Gordon MacIntyre-Kemp is a columnist for The National newspaper in Scotland. I read The National because it is the only reliable pro-independence newspaper in Scotland, and I want to hear that point of view. Yesterday he wrote about modern monetary theory, saying as his opening:
At the core of MMT is an accurate observation of how money works that any serious economist has been aware of since the end of the gold standard: the creation of free-floating currencies. This basis gives MMT credibility.
I agree. He then continued:
The premise of MMT is that a sovereign government with its own free-floating currency and central bank can never go bust as it can produce new money and spend as it likes.
Except that is not true. In fact, it’s a total misrepresentation. The premise of MMT is that spending can take place until such time as full employment is achieved, after which time wage-driven inflation will follow. Spending should then stop when the desired level of inflation (and most economists agree some inflation is desirable) is reached. In other words, MMT does not say a government can spend as it likes. It says nothing of the sort.
And when MMT talks about the inability of a government with its own currency and central bank not being able to go bust it does so not do so to encourage fiscal irresponsibility, as no sane person would do, but to instead make clear that what is called the national debt is not, as it is popularly described, ‘a burden in future generations’, but is instead the absolutely essential money supply that lets an economy function. The point about not being able to go bust is true. But it is not something anyone would want to use. Rather like I hope to never try the airbags in my car, it’s a safety feature to note, not something anyone wants to test, or to be candid, rely upon in normal use.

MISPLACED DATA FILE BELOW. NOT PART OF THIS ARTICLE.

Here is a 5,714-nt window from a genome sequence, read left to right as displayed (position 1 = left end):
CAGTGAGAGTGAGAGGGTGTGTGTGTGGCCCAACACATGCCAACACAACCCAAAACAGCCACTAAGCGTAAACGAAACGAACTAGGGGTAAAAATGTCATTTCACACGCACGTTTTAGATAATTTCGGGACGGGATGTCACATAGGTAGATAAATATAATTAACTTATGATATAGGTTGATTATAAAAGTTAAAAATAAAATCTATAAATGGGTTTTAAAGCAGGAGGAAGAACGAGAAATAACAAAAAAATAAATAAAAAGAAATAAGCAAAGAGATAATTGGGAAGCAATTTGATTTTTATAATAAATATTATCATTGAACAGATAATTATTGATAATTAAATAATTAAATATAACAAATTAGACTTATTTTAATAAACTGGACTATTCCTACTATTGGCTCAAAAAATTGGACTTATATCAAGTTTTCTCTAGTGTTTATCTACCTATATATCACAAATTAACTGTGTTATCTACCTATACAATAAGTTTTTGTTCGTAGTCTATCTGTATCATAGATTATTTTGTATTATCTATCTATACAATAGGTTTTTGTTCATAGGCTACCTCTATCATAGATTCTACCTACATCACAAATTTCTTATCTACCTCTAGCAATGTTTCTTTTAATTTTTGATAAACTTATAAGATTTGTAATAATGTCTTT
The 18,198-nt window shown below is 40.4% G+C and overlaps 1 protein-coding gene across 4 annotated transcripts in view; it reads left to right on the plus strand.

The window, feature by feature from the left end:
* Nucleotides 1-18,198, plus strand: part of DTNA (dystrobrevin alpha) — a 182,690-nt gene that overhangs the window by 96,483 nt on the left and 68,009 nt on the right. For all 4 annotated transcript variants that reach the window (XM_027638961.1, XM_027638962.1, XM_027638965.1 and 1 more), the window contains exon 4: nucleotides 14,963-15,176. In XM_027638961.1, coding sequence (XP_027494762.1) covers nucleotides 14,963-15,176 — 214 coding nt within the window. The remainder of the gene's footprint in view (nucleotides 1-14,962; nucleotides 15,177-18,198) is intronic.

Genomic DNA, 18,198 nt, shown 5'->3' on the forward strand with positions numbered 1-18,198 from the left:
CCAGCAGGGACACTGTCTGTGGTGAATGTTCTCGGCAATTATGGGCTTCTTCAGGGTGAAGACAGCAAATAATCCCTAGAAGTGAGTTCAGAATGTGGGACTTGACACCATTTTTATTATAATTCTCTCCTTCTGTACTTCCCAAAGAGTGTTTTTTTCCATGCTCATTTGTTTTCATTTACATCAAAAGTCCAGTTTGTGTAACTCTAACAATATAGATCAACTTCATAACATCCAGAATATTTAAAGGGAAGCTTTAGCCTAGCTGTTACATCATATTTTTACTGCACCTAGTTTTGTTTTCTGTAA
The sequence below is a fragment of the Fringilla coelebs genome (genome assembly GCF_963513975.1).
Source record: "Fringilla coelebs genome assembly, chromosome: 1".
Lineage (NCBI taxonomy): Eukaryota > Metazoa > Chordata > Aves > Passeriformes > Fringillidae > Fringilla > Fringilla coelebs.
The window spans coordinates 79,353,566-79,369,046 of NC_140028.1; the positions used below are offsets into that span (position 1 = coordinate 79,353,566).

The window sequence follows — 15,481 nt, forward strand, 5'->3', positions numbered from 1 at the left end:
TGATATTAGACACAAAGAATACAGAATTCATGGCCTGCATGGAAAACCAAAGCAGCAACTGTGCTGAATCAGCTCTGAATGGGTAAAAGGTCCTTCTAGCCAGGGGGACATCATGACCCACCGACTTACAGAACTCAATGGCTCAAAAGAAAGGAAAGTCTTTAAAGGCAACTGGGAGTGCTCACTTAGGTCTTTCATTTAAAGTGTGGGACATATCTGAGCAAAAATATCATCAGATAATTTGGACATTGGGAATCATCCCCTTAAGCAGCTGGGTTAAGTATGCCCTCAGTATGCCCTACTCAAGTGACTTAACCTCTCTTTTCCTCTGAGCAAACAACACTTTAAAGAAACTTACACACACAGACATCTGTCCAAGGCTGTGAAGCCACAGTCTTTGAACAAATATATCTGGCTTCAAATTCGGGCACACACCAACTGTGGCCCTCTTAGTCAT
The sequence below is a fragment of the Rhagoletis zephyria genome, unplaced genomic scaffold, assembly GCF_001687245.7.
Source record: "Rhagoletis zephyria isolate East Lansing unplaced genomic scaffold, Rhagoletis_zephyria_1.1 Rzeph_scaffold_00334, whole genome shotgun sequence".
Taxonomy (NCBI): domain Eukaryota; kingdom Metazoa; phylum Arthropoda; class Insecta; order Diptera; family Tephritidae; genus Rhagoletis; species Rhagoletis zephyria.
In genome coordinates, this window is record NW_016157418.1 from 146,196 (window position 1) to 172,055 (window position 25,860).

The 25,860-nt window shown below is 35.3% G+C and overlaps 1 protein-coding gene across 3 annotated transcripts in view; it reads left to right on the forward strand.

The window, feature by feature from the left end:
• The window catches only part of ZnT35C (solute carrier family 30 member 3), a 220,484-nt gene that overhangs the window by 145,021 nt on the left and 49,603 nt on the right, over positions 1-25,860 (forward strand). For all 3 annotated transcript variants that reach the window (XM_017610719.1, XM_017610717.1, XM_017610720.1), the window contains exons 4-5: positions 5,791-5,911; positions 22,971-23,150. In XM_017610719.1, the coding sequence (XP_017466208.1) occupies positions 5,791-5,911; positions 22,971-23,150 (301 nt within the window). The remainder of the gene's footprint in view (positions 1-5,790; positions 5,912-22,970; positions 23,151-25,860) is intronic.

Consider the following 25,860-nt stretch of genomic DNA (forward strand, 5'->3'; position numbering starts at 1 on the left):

So MacIntyre-Kemp wholly misrepresented MMT and then said:
Wouldn’t it be great if I could end this column here? Unfortunately, I can’t because even though this is correct there are many real-life practical restrictions on spending and significant negative side effects with its use.
As I have just noted, MMT is well aware of the restrictions. It is MacIntyre-Kemp who knows no such constraint. He suggests MMT will permit ‘government [to] spend what it wants [as] there is no restriction on unhinged leaders spending in a way that kills the planet’.
He mentions Trump’s wall, before suggesting right wingers will abolish business taxes and left wingers will d the same for income taxes. Others might, he suggests, promote rampant military spending.
And all this, he predicts, will lead to the currency of any government that adopts MMT sinking like a stone as its economy spirals out of control whilst hyper-inflation runs riot. He assures his readers that MMT enthusiasts see no problem in this: their answer, he claims, is to just print more money.
As a result he claims that ‘MMT is a good theory but a bad iconic mantra and it’s certainly not the answer for an independent Scotland once it launches its own currency’.